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two words: planned obsolescence
Yes, complete rubbish, in much the same way as most expiry dates on food are.
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Frederic Malle does that to all their bottles as well. The only possible reason some of these houses put expiration dates on bottles is to convince him or her to purchase additional bottles in the future. It's probably a marketing idea for these houses to bring in more revenue. Fragrances don't expire and won't go bad unless you do something like leaving a bottle of cologne in your car exposed in heat for 2 years
If anything my Rose 31 has gotten better with age , it expired in April of this year btw !
Yep, I was not pleased to see an expiry date on my bottle of Oud 27 after spending all that money on it.
Andy Tauer does the same.
This logo is on his packaging, but it says 36M.
Three years for a perfume with high quality ingredients.
Shame on you, Andy!
the notion of an exp date is bullshit, because it all depends on storage. badly stored, a perfume may expire way before that date. an unopened perfume in it's box, stored in a cool place, can last a lifetime.
just throwing this out there... is it possible that it's somewhat legit? because commercial large batch mixes include a lot of things like stabilizers and maybe these ones are made up with just the scent chemicals and carrier but they don't put in other junk to stop the colors changing, protect the smell, etc...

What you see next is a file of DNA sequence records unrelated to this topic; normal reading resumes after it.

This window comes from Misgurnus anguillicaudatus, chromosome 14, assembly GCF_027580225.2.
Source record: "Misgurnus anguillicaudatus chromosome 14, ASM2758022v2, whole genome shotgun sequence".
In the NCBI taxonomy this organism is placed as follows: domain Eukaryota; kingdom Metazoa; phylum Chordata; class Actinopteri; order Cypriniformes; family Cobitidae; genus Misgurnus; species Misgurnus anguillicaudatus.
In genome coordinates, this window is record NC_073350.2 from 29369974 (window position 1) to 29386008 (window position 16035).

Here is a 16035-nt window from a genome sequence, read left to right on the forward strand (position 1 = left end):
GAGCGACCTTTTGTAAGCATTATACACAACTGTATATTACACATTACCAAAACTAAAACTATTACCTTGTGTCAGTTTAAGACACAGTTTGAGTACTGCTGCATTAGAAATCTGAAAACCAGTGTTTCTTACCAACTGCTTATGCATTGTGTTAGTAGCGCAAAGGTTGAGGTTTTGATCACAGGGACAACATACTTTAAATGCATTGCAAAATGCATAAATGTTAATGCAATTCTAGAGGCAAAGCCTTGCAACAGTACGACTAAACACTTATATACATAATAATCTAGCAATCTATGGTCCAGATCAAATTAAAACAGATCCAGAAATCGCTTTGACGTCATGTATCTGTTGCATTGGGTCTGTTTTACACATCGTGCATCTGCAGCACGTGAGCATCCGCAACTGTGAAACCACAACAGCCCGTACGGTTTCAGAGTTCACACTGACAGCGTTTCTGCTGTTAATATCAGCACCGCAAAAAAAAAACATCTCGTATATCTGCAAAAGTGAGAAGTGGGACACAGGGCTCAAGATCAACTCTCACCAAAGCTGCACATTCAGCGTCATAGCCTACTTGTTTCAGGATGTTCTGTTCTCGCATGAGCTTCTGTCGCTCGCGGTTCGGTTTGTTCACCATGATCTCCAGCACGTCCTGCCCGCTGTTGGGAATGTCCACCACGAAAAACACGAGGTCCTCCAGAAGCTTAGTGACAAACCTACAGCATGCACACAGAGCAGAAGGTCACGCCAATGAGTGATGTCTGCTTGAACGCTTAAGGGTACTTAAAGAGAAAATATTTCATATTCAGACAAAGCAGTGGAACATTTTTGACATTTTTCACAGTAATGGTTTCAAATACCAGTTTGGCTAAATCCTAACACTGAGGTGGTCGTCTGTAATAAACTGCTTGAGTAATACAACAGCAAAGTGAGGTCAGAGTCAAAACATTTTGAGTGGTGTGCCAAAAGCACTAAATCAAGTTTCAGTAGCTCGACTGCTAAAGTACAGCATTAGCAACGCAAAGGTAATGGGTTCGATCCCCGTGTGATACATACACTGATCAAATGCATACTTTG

Tom Ford Splits!!!!
Tobacco Vanille, Tuscan Leather, Oud Wood, Noir de Noir,
Plum Japonais, Tobacco Oud, Café Rose, Lavender Palm, etc...
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what they put in, for preservation, is mainly anti-oxidants and sunscreens. these are vital, and i am very, very glad they're there!
don't think that niche houses don't do this. everyone does, and rightfully so.
Well someone on here must have had a Le Labo bottle for more than a year, is it still good or not?
It's so you buy more if you don't use it. Truth is it doesnt matter at all!
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as long you store it in a cool place and away from sunlight they should be fine, i've seen people store their LL in a fridge/wine cooler too keep them last long, and many of them have their LL for years.